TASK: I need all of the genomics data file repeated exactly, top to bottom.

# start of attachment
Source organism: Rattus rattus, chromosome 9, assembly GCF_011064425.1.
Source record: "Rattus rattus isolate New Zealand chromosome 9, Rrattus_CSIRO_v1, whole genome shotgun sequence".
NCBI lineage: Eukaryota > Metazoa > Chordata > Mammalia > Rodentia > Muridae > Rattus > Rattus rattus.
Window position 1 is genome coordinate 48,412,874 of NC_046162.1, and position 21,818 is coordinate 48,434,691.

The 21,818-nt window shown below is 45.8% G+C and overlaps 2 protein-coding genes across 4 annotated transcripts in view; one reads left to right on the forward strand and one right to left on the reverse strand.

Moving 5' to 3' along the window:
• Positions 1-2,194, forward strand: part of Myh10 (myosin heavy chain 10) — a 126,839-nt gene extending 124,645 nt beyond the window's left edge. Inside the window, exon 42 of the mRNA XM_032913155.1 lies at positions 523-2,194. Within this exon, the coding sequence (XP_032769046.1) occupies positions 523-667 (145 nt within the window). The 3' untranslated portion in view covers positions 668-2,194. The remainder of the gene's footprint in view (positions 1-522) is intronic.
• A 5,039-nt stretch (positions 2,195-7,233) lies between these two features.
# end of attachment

Source organism: Rattus rattus, chromosome 9, assembly GCF_011064425.1.
Source record: "Rattus rattus isolate New Zealand chromosome 9, Rrattus_CSIRO_v1, whole genome shotgun sequence".
NCBI lineage: Eukaryota > Metazoa > Chordata > Mammalia > Rodentia > Muridae > Rattus > Rattus rattus.
Window position 1 is genome coordinate 48,412,874 of NC_046162.1, and position 21,818 is coordinate 48,434,691.

The 21,818-nt window shown below is 45.8% G+C and overlaps 2 protein-coding genes across 4 annotated transcripts in view; one reads left to right on the forward strand and one right to left on the reverse strand.

Moving 5' to 3' along the window:
• Positions 1-2,194, forward strand: part of Myh10 (myosin heavy chain 10) — a 126,839-nt gene extending 124,645 nt beyond the window's left edge. Inside the window, exon 42 of the mRNA XM_032913155.1 lies at positions 523-2,194. Within this exon, the coding sequence (XP_032769046.1) occupies positions 523-667 (145 nt within the window). The 3' untranslated portion in view covers positions 668-2,194. The remainder of the gene's footprint in view (positions 1-522) is intronic.
• A 5,039-nt stretch (positions 2,195-7,233) lies between these two features.